Law, Politics, and the New Deal(s)
Kalman, Laura, The Yale Law Journal
The metaphor of fatigue permeates the debate over the constitutional history of the New Deal. Prior to the publication of Bruce Ackerman's We the People: Transformations, the disagreement pitted "internalist" law professors, such as Barry Cushman and Richard Friedman,(1) against "externalist" historians, such as William E. Leuchtenburg and myself.(2) Now comes Ackerman, who, picking up on the metaphor of fatigue used by some of the participants,(3) urges us to drop "the old and tired debate."(4)
In Part II of this paper, I explore the dispute between internalists, who point to doctrinal, intellectual causes in explaining constitutional change during the New Deal, and externalists, who stress political reasons. I do so to locate Ackerman's place within the controversy. In stressing the controversy's unimportance, Ackerman scolds both internalists and externalists for assuming "that the conflict between the Old Court and the New Deal" in 1935 and 1936, which set the stage for Roosevelt's effort to pack the Court in 1937, was "a waste of time."(5) He claims that in resisting the "First New Deal," Roosevelt's legislative program of 1933, the Old Court was acting as it should: serving "as the conservative branch, leading a principled challenge to a rising movement of revolutionary reform."(6) Ackerman thus legitimates the Court's role in a representative democracy and safely distances law from politics. But I contend that he also participates in the debate in spite of himself. Ironically, given his celebration of the prudential value of the Old Court, Ackerman largely makes the case for the externalists.
In Part III, I query Ackerman's insistence that we should challenge the "basic premises" of the internalist/externalist controversy. Though old, the debate is neither tired nor unimportant. It yields important insights into political and intellectual history; Ackerman trivializes it when he says it focuses on the subjective motivations of Justices. In fact, the controversy between the externalists and internalists involves the legal academy's most enduring concern (and, as I suggest in Part V, one of the leitmotifs of the Ackerman corpus): the relationship between law and politics. Further, one strength of Ackerman's work is that it points the way towards a manner in which we may usefully draw on both internalist and externalist accounts.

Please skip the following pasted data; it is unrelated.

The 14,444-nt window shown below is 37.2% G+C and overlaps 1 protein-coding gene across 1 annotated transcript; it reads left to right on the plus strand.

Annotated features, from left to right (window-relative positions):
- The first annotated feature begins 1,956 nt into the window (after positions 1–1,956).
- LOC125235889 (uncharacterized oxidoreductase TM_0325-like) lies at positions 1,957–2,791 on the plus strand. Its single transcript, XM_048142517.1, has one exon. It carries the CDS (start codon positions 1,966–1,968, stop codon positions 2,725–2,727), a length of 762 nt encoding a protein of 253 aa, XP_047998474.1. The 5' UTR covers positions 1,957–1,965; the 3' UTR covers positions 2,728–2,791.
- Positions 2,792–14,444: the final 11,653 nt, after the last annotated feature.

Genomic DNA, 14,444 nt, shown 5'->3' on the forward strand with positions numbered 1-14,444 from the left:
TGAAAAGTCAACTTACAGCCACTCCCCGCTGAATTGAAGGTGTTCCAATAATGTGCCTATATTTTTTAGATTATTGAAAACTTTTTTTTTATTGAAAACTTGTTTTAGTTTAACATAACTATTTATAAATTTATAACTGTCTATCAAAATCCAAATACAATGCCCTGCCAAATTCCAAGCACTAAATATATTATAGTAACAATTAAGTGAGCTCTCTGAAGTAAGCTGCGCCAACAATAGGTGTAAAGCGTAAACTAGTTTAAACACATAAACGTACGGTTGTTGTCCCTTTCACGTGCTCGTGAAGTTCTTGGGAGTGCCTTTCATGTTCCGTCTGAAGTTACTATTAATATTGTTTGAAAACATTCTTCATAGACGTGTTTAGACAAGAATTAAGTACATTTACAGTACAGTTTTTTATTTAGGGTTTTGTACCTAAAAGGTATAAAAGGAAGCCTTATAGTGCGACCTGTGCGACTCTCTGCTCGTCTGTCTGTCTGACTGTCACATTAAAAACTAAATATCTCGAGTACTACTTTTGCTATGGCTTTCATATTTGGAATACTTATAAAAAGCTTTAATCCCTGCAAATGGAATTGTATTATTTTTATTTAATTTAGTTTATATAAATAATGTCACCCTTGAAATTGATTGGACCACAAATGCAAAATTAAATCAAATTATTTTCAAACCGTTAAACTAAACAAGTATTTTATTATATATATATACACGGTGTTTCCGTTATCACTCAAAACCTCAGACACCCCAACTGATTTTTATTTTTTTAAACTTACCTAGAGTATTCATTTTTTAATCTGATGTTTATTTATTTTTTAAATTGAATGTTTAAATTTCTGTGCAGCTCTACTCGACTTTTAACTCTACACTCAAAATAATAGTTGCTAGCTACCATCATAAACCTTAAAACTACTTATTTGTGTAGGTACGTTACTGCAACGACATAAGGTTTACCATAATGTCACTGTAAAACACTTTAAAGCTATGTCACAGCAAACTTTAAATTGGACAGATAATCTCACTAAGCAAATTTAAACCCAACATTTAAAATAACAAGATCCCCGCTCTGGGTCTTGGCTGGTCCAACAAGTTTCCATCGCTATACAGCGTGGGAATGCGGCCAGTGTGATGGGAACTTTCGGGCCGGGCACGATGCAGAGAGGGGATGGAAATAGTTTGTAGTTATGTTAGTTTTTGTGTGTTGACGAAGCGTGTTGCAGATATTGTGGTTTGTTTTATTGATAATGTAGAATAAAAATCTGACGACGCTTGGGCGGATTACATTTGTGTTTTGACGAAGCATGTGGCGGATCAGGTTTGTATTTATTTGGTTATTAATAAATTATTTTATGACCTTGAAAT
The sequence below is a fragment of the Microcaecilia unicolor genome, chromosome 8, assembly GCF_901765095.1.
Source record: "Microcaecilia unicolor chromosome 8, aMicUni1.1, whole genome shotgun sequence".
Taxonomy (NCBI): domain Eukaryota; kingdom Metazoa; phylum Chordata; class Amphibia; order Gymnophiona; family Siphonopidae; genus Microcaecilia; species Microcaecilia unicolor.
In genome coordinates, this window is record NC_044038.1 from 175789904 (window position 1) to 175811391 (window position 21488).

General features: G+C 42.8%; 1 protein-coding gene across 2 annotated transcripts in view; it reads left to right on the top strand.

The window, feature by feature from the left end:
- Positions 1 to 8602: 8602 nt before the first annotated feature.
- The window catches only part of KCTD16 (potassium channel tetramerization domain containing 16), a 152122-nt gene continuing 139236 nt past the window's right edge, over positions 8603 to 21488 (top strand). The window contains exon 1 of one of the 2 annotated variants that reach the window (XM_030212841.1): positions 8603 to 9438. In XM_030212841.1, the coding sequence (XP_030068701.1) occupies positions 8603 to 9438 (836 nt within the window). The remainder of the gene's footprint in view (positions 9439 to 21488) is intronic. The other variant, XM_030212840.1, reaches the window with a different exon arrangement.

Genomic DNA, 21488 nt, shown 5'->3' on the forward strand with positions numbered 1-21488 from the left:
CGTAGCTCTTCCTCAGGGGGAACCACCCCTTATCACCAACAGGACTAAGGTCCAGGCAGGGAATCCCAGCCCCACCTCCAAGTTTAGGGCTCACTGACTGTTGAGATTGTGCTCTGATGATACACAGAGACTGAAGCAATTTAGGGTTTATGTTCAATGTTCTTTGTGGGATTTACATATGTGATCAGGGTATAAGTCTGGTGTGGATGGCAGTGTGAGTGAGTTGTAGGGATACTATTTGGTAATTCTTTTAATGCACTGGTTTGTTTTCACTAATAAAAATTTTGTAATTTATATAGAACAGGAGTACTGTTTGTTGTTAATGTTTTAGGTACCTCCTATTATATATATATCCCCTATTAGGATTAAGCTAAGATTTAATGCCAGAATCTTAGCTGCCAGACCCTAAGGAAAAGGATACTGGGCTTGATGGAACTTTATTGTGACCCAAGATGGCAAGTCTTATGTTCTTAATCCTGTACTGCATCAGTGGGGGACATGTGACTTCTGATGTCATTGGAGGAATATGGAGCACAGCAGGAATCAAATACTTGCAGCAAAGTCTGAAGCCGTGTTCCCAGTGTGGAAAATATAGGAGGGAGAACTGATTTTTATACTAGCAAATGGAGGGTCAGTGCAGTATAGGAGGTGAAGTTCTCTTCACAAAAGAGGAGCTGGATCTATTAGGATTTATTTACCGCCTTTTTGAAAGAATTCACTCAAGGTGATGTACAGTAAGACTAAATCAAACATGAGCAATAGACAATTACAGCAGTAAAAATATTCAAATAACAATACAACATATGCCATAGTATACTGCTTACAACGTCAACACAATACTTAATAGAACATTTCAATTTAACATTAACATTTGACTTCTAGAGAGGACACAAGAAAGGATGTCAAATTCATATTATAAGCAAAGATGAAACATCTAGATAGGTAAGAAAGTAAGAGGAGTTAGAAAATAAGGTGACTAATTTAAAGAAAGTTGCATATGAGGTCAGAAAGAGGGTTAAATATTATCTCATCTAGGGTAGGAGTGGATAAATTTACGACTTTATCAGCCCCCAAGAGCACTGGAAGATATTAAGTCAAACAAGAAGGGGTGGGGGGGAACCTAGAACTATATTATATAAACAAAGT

In Part IV, I focus more closely on the history Ackerman advances in support of his attempt to establish a "New Deal" for New Deal constitutional historiography. I argue that in celebrating the prudentialism of the Old Court, his account overemphasizes its role in bringing about social change of which Ackerman approves. Pace Ackerman, we can neither glorify Roosevelt's legislative program of 1935, the "Second New Deal," nor give all the credit for its passage to the Old Court. Nor does Ackerman consider the impact of the Court-packing episode on politics. Whatever its connection to the Court's "switch in time," the Court-packing plan helped close off Congress and the executive branch as routes for reform. Roosevelt's attempt to respond to the Old Court's resistance by packing it with additional Justices proved a political disaster, which helped end the push for social change in the executive and legislative branches for a quarter-century, beginning in 1938. Consequently, the reformist programs of the next era were carried out under the auspices of the judiciary, which created growing concern that American society was court-centered. That anxiety led to the resurrection of the "countermajoritarian dilemma," which has long consumed Ackerman and other constitutional theorists.
In Part V, I turn to the theoretical underpinnings of Ackerman's project. I maintain that Ackerman's externalist approach to Court-packing is in tension with his own jurisprudential internalism, which reflects his own roots in the legal process school. That is, despite his externalist approach to New Deal constitutional change, Ackerman is generally suspicious of court-centrism; wary of the idea that judging is a political act; and hostile to the claim that in an important sense, law is politics. …